Profiles

PROFILE: With LOVE + HATE PepTides pave way to Broadway

BY JOSEPH MATHIEU

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What it means to be human “livin’ at the end of the world” — that’s the self-described theme behind LOVE + HATE, a three-part play by Ottawa’s The PepTides, a nine-member pop group that will have its second showing this Thursday in the Arts Court Theatre on the first night of the Undercurrents Theatre Festival.

The PepTides’ move to the theatre stage shouldn’t be a surprise.

In concert, The PepTides have made it their mission to electrify audiences with a form of entertainment that seems perfect for the stage. The voices of Claude Marquis, DeeDee Butters, Dale Waterman, Rebecca Noelle, and Olexandra Pruchnicky harmonize dramatically without competition. Keyboardist Scott Irving, new guitarist Juan Miguel Gómez Montant, bassist Andrew Burns, and percussionist Alexandre Wickham play both nostalgic and futuristic anthems in the styles of blues, funk, and soul that get crowds dancing.

But LOVE + HATE marks a milestone for the nonet, because it represents  a new stage in The PepTides’ evolution — from a solo project to a choreographed band.


In order to transition into a theatre troupe, the band hired a stage director to guide their efforts to fruition. As an actor and old hand at play production, Emma Ferrante was able to bring some established conventions of theatre to their play.

“We’ve been working so intensely for so many years on our own brand of theatre, that we’ve made our own world with our own rules,” said Irving. “The connecting of these two worlds, ours and Emma’s, has been an enriching artistic experience.”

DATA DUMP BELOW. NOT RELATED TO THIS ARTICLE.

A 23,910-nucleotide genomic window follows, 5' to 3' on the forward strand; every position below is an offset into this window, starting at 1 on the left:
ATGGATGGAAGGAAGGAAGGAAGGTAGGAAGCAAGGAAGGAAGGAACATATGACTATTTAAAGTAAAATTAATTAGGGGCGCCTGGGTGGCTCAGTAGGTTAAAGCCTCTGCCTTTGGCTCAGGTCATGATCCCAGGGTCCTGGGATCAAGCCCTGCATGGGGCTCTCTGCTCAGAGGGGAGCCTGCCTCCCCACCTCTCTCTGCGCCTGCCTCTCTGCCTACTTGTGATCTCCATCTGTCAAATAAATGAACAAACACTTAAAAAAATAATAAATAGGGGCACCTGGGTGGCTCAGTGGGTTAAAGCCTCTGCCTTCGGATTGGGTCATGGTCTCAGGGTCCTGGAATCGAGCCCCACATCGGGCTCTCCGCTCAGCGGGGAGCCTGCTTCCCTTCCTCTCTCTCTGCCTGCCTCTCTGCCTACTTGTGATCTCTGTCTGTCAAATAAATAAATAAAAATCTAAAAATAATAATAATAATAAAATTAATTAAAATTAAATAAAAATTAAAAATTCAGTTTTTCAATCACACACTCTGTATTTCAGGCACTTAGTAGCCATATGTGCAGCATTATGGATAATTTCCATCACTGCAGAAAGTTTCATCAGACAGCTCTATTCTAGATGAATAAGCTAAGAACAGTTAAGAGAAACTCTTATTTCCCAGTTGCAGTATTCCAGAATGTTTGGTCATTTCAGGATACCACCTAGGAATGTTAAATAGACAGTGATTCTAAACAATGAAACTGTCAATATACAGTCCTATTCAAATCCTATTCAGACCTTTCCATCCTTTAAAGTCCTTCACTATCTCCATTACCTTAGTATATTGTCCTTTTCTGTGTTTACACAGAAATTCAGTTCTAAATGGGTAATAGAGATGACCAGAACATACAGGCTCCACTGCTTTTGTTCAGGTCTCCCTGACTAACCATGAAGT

The result is the mini-musical LOVE + HATE, which is composed of music from two of the latest PepTides albums: For Those Who Hate Human Interaction (2010) and Love Question Mark (2014).

The founder of the group, Marquis, wrote both albums as contrasting worldviews.

“When I was writing Human Interaction the scope was so big that I always thought of it as a soundtrack to a musical,” said Marquis. “I started work on Love Question Mark before the first album was even released.”

Scott Irving, the band’s keyboardist, wrote the play’s script that glued it all together. He acknowledged inspiration in the painting “The Raft of the Medusa” by Théodore Géricault. The play opens with, “Oblivion! Doom! Oblivious humans, cling to their ruins. Hold on!” In the painting, weakening bodies cling desperately to the wreckage of a ship just as the characters in the play struggle with their own fates.

LOVE + HATE is a “mini-musical” because it runs only 75 minutes without an intermission. The popularity of their inaugural Fringe Festival show last June encouraged the band to put on this second instalment. Thanks to the funds raised by a successful Indiegogo campaign, it will include brand new costumes, backgrounds, and props.

The PepTides’ message in LOVE + HATE is more sinister than one initially perceives. Pointed lyrics with dark themes are festooned by catchy and often uplifting instrumentals. According to Marquis, fans will notice a departure from their usual groovy renditions in the play’s songs.

You can catch LOVE + HATE at the Undercurrents Festival in the Arts Court Theatre Thursday, Feb. 12 at 9 p.m., Saturday, Feb. 14 at 3 p.m., Sunday, Feb. 15 at 3 p.m., and Saturday, Feb. 21 at 7 p.m.